However, Terry Fallis managed to make the political observations, proceedings, and commentary manageable enough for the regular reader. And I must say, I did enjoy his wry humour.
A burnt-out politcal aide quits just before an election — but is forced to run a hopeless campaign on the way out. He makes a deal with a crusty old Scot, Angus McLintock — an engineering professor who will do anything, anything, to avoid teaching English to engineers — to let his name stand in the election. No need to campaign, certain to lose, and so on.
Then a great scandal blows away his opponent, and to their horror, Angus is elected. He decides to see what good an honest M.P. who doesn’t care about being re-elected can do in Parliament. The results are hilarious — and with chess, a hovercraft, and the love of a good woman thrown in, this very funny book has something for everyone.
From the publisher, McClelland & Stewart*
I have to say that I really enjoyed the main characters, Daniel and Angus, but I felt like Angus’ diary entries were a cheeky way of getting his point of view across. I can see how this may have worked as a podcast (see footnote) if you’re using different voices, but in print it seems a bit off. However, once I got into the book and characters, it stopped bothering me.
My favourite part was when Daniel saw his girlfriend having relations with their boss and regressed into Parliamentary Procedure terminology to describe the scene. I’ve been in groups twice now where it’s been either read out loud or passed around on an smartphone. If you want to listen to it, check out the Best Laid Plans podcast (Prologue, about 16min 19sec) — so worth it!
While I don’t particularly follow politics, these three ideas really seemed to sum up why I don’t like politics:
I’d like to share some Angus wisdom:
“Every candidate in this country should be thinkin’ first about the national interest, second about their constituents’ interests, and third about their own interests. Everyone is more concerned with their own fortunes and with the nation’s. That’s the problem with the democratic institutions in this country. It’s no wonder voters are cynical.” … He laid bare the great paradox of Canadian politics … As Winston Churchill once observed, “Democracy is the worst form of government, except for all those other forms.”
And here are two musings from Daniel:
The Government was under unprecedented pressure to lay out, in clear, unequivocal terms, the economic plan that would carry the country until the budget in February. But pressure doesn’t always have the desired effect. In fact, nothing tends to stiffen a government’s spine and harden its resolve like an aggressive and relentless opposition. After all, human nature has always been a driving force in politics. As a species, we really don’t like being told what to do.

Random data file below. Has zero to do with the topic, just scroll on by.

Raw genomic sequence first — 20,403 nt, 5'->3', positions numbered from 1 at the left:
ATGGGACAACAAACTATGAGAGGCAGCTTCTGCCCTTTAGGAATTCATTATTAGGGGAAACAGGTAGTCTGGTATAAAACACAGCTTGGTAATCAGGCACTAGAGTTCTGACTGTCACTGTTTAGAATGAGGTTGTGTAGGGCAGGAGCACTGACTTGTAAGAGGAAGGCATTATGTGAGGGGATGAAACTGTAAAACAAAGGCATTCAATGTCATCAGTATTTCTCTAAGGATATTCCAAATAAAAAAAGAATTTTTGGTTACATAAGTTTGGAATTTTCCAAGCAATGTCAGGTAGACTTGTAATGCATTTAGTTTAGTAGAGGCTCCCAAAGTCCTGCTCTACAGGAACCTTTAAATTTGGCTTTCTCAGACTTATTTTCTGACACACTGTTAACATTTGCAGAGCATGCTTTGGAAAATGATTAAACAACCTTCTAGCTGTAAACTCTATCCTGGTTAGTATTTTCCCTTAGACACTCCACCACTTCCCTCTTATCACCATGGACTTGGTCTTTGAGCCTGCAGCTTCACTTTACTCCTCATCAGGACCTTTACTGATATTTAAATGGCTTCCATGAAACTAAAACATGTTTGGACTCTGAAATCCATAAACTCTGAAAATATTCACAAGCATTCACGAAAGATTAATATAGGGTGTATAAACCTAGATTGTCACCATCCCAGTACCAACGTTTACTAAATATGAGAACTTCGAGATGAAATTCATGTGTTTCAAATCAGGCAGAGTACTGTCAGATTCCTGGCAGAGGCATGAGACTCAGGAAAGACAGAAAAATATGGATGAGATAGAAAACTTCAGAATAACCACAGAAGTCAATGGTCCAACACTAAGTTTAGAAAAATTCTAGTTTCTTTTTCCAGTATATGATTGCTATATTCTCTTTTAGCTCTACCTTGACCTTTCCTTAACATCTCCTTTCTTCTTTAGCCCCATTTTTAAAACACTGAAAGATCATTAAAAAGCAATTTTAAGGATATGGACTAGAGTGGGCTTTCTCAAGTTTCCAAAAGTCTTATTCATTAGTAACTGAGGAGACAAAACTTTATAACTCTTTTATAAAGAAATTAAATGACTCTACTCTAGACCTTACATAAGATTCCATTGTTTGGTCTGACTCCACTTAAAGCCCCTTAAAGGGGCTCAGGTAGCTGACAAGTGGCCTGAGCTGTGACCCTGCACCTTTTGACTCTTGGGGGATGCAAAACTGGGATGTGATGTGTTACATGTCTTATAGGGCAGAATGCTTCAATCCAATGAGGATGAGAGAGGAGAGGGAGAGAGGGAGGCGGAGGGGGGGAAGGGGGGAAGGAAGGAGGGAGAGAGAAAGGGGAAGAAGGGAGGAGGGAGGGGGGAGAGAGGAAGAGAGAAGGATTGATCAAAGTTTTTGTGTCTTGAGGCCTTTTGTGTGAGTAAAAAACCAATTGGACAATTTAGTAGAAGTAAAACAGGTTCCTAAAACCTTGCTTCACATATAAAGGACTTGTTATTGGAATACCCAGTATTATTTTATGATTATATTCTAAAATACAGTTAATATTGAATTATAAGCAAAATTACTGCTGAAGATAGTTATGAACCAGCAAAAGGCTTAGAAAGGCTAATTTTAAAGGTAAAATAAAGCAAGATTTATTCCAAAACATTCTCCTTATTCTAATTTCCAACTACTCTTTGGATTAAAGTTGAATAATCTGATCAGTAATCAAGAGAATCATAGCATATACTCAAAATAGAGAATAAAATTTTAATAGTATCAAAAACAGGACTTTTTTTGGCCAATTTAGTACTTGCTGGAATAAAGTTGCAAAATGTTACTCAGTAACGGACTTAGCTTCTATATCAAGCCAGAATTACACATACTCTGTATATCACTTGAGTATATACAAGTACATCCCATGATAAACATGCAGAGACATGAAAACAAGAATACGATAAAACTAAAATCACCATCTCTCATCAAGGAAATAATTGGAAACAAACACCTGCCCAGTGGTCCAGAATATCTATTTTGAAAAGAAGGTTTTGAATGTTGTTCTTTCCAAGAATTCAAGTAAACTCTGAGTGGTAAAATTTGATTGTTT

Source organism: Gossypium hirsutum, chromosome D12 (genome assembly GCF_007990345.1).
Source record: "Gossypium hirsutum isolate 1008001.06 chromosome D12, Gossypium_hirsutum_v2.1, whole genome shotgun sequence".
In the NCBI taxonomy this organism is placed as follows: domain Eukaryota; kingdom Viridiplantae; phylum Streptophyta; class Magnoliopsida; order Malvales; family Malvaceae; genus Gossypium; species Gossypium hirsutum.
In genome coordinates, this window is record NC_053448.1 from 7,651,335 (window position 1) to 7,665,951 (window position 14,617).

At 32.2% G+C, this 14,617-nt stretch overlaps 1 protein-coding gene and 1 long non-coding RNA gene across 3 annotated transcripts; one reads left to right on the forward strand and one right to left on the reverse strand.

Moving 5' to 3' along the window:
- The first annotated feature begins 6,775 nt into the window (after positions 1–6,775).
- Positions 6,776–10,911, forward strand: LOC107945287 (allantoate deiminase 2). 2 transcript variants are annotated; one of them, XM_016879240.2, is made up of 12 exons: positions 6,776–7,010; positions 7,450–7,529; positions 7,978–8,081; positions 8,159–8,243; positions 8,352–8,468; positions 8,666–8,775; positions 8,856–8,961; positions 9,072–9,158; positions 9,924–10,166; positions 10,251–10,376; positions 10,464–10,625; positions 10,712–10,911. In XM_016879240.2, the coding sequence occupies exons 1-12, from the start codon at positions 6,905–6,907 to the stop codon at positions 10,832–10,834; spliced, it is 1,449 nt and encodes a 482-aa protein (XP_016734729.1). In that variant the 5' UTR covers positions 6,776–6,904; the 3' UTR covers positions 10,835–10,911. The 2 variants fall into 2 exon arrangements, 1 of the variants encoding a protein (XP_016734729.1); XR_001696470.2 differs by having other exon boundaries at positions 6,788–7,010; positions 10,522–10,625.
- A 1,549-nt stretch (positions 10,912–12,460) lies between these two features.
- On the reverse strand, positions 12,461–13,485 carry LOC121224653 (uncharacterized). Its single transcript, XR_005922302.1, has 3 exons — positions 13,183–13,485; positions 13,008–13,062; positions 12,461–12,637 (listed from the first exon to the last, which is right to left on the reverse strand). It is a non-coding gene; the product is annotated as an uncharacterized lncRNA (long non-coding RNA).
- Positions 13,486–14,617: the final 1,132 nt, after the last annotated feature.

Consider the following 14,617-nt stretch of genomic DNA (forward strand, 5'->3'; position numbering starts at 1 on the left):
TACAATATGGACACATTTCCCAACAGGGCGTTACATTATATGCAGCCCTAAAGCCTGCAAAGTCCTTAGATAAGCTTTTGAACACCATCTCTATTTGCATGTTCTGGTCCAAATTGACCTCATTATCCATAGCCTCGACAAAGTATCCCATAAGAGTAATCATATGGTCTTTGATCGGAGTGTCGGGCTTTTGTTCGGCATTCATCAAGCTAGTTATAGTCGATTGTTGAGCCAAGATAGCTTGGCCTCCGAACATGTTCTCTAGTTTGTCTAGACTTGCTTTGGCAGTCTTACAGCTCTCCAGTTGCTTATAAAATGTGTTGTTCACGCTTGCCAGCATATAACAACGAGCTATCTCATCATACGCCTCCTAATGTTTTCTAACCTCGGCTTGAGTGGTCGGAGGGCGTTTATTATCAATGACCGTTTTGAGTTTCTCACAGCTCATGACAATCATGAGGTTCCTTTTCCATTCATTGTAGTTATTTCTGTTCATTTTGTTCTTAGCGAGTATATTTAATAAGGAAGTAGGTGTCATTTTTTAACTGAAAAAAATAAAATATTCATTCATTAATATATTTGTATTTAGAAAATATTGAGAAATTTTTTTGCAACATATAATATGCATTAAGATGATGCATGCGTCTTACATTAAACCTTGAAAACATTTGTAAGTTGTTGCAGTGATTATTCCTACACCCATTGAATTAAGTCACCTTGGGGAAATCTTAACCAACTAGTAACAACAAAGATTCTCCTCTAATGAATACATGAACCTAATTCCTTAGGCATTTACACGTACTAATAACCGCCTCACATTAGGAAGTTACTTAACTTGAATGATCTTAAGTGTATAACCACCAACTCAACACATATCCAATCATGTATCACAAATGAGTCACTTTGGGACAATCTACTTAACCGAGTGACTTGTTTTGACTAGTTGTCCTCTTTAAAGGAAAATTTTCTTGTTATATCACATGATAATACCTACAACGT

There are some honest and upstanding politicians in this country who try every day to do the right thing, make the right decision, and choose the right path, yet still, seldom get it right. They’re not dumb. It’s just not that easy.
These summed up my thoughts exactly. We’re told who to vote for and why during election campaigns, then they are unable to follow through on their promises (which may not be entirely their fault) and we keep screwing over the country/planet by thinking in short-term solutions.
That’s just my two cents and a teeny tiny rant.
A couple times I felt like the book lacked direction. Once the initial campaign was over and Angus is elected, I felt like the book wavered. When I spoke to some other people about it, they felt that it was established enough that it was a minority government that could crumble at any time. However I felt that they also reiterated the point that Angus was elected for a four-year term. This is more of a curious observation than a criticism because I enjoyed Daniel and Angus’ story very much.
But despite these minor criticisms, I thoroughly enjoyed the book and think that most Canadians would enjoy it too. It certainly is clever yet still a bit cynical and embodies Canadian citizens with near-perfect satire. The Best Laid Plans has a very good chance at winning Canada Reads 2011. It delivers a good story with laughs and compelling characters, and isn’t too dense to read.
*From the cover: Terry Fallis got tired of waiting for a literary agent or a publisher to decide to take on is book. So he recorded a reading of his novel, and released it, chapter by chapter, as a podcast. People really liked it. Encouraged by that reaction, he published the book on his own. Again people really liked it. Then it won the Stephen Leacock Award for Humour, beating out major authors published by the big houses. And people really liked that.
P.S. There is a sequel called The High Road published September 2010.